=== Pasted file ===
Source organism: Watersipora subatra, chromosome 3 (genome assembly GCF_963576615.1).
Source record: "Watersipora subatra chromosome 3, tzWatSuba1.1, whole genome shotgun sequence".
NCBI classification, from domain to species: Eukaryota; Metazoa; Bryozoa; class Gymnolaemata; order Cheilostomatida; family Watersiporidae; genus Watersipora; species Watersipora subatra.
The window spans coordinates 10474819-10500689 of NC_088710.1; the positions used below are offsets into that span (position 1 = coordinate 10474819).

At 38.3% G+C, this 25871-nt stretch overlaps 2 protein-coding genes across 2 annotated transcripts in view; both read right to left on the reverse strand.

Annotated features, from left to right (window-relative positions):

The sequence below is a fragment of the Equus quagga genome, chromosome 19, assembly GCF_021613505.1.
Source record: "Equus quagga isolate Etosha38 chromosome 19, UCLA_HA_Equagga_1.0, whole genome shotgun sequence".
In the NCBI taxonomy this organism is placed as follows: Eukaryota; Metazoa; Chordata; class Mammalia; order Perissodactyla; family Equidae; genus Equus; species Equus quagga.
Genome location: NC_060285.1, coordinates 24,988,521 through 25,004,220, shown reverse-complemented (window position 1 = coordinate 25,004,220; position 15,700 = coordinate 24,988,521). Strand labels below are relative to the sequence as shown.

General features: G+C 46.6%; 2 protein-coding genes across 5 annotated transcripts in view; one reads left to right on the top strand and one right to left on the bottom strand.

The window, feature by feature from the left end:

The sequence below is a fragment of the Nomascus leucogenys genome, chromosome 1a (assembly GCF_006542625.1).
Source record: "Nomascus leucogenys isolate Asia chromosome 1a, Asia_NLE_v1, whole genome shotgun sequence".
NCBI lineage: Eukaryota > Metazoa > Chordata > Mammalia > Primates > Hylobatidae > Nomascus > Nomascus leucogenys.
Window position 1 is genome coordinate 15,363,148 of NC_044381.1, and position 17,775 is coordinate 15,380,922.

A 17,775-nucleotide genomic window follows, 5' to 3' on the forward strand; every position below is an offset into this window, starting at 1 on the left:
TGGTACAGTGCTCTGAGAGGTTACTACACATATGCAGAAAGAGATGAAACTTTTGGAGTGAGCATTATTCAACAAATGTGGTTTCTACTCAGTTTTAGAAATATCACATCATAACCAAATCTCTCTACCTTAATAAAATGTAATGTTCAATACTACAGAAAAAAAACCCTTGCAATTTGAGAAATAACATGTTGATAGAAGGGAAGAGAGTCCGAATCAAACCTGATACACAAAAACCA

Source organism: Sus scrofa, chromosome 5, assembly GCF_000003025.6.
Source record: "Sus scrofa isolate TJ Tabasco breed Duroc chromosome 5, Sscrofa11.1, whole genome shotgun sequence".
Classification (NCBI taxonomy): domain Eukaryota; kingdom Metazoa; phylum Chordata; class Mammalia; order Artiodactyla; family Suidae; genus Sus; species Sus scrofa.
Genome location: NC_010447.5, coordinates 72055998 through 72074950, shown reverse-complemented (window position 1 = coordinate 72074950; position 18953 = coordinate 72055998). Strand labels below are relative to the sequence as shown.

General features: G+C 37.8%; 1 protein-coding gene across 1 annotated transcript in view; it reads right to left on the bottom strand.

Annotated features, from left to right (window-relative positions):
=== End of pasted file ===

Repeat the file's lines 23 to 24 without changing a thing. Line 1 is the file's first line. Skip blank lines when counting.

General features: G+C 37.8%; 1 protein-coding gene across 1 annotated transcript in view; it reads right to left on the bottom strand.

Annotated features, from left to right (window-relative positions):